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Proximal Stent Edge Dissection

After an NSTEMI heart attack and 3 stents, this description is on my husband's cath report: "Post dilation of the proximal edge of the stent resulted in proximal edge dissection and required a third stent."  Is this dangerous or cause greater worry for the future?
2 Responses
20748650 tn?1521032211
It is certainly a complication of the case.

Before you get too upset though, this complication is something the operating team often has little control over. It’s the sort of accident that can’t be prevented 100% of the time, no matter how good you are at putting stents in. Sometimes arteries just dissect. You can’t really avoid it Or predict it sometimes.

There are different degrees of severity and it can result in some pretty catastrophic consequences in a case if the team isn’t skilled enough to manage it quickly.

The dissection resulted in another stent placement, perhaps even a special kind of stent called a “covered” stent or graftmaster. This is pretty standard.

Fortunately the team managed to work effectively and address the issue and your husband is alive and well. He may have a slight increased risk of a future heart attack and it may complicate any future open heart surgery if he ever needs it. In general however there is nothing really *too* significant you need to be concerned with as a result of the dissection. The biggest danger is already passed in the laboratory.
20748650 tn?1521032211
To clarify: put some emphasis on the SLIGHT increase of risk.

This applies any time you have to add another stent. Every additional millimeter of metal that has to go into the arteries comes with its own risks and benefits.

Whether it has to go in for a dissection or to fix a blockage doesn’t really matter. Most interventionalists will try their best to minimize stent use to avoid putting metal into the artery unless they absolutely NEED to have it.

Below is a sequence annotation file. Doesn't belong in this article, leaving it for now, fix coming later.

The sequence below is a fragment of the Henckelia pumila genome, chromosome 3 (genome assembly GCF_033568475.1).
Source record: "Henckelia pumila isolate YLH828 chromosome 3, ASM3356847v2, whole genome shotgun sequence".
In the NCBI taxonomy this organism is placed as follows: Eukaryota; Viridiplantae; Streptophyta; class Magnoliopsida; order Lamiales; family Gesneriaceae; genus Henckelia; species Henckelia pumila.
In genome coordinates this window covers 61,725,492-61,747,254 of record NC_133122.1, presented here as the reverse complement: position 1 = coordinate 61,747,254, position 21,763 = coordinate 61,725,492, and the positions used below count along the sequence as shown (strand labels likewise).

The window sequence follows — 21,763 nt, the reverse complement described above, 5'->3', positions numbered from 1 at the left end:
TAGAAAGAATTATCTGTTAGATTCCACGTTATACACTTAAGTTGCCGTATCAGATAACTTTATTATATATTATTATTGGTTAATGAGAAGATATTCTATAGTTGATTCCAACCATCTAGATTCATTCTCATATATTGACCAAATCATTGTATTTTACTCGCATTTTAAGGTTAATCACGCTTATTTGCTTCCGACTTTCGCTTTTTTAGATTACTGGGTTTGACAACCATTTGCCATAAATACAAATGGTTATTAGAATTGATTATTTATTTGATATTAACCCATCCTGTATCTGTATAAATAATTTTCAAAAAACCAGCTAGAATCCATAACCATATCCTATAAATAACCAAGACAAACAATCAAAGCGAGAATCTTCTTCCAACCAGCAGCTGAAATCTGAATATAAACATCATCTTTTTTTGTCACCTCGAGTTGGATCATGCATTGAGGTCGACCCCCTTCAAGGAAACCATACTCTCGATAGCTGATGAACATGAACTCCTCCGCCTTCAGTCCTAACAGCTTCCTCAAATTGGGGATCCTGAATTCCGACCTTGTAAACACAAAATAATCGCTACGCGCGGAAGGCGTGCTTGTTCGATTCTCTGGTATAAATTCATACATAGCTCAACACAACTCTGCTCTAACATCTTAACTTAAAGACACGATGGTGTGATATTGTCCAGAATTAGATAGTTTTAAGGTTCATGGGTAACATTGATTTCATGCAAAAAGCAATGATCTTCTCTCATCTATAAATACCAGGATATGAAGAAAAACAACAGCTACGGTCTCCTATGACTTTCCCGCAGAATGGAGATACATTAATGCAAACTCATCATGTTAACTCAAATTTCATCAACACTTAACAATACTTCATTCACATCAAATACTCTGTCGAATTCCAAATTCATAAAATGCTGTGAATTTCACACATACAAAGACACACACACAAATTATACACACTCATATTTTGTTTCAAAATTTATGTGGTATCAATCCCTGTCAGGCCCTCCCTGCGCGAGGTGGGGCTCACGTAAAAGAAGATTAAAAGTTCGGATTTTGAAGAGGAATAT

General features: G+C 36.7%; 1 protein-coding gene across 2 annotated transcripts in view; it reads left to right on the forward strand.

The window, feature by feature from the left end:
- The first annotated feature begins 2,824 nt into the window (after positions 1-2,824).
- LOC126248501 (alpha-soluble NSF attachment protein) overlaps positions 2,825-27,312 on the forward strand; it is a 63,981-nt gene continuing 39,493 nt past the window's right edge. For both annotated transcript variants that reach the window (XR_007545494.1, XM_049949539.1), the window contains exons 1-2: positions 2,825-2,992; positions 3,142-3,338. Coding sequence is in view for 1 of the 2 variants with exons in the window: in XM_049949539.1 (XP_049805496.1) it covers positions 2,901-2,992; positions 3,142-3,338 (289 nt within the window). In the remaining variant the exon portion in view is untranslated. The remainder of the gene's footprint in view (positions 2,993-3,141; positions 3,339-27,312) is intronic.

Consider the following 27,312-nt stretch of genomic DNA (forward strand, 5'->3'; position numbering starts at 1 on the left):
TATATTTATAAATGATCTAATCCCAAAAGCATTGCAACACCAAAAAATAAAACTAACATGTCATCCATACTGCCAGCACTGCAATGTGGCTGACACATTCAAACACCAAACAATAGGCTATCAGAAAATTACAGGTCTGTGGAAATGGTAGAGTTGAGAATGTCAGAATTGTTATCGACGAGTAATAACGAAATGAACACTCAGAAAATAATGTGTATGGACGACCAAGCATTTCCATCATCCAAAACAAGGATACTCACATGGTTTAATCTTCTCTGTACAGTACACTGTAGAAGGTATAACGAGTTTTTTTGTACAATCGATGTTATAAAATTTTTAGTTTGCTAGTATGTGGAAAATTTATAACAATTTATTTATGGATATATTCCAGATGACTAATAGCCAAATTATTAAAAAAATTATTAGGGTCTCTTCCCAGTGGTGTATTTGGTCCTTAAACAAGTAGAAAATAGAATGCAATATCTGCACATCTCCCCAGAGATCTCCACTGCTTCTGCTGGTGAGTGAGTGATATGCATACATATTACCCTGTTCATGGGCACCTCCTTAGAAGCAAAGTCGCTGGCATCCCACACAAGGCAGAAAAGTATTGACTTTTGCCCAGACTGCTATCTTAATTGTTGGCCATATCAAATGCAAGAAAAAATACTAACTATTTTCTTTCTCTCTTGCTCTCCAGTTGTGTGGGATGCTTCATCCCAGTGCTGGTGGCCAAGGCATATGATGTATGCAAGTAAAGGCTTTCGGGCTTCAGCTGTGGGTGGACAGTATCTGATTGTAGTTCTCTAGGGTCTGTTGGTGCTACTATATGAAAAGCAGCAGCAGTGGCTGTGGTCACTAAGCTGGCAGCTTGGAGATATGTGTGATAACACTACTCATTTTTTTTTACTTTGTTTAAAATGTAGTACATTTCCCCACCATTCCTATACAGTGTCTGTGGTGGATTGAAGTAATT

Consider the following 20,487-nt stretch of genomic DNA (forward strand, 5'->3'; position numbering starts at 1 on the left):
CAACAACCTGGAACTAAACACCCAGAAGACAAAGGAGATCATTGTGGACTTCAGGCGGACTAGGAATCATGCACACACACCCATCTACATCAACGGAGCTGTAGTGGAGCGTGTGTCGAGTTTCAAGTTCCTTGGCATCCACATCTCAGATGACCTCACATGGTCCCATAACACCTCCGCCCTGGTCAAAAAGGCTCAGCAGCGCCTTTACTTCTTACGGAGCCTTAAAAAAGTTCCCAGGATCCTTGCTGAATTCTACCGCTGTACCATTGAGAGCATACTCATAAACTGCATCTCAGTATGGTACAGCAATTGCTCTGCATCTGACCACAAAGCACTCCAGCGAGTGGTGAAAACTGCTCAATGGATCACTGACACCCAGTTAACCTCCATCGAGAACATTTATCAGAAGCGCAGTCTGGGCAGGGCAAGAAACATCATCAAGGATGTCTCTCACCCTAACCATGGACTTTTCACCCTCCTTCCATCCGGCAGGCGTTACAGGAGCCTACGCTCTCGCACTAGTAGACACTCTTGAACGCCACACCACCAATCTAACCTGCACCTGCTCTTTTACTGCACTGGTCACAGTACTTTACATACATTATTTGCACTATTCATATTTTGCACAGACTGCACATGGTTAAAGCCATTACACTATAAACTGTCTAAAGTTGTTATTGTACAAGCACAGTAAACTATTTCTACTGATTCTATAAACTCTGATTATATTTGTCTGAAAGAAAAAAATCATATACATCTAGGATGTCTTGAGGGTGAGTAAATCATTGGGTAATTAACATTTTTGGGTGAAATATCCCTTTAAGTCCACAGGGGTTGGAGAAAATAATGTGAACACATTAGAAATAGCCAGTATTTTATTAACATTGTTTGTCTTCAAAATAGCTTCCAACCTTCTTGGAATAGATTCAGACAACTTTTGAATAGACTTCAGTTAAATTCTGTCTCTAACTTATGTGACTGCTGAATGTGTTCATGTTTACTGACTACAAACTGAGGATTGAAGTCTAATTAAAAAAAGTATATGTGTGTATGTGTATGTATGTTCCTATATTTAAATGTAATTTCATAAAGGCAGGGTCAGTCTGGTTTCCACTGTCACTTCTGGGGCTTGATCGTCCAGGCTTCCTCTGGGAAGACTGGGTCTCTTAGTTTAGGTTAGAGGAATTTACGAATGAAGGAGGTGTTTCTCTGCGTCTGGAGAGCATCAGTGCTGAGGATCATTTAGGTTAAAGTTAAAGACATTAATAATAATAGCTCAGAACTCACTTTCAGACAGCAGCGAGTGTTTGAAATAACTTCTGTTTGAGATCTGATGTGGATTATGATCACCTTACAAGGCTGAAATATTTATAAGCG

So yes,  naturally it kind of sucks when you think you only really need to have 20mm ofstent and you wind up needing 30mm because of a dissection.
2 Comments
Thank you for your kind answers! They didn’t really explain this the only way we knew it was by reading the report. But what I thought was going to take an hour was a three hour procedure and so I was wondering if something went wrong. Does this happen often? Is this a weird complication?

From what I’ve read the stent  edge is not as dangerous as a regular artery dissection. Is that true?
Yeah, edge dissections are fairly common.

You have a part of a tube that’s blocked and another part that’s not. Sometimes in inflating a balloon to open up the blocked part the unblocked part can’t handle the “stretch” and “cracks” a bit and you have to patch it. It’s not uncommon and is not something you can always predict or avoid.

It probably wasn’t told to you because they fixed it easily and didn’t want to stress you out.

As for procedure time 3 hours is very normal.

It’s extremely common for doctors to give poor time estimates for a procedure because their approximation of time includes the time they scrub in and start until the time they scrub out. It does not include the time to setup, break down and transfer. It also doesn’t factor in the possibility of the case perhaps being more technically challenging; it tends to be the best case scenario for time. It’s a big “pet peeve” of mine because it can leave a patients family to worry

Cath procedures with stents can take upwards of 6 hours but tend to average 2-3 hours
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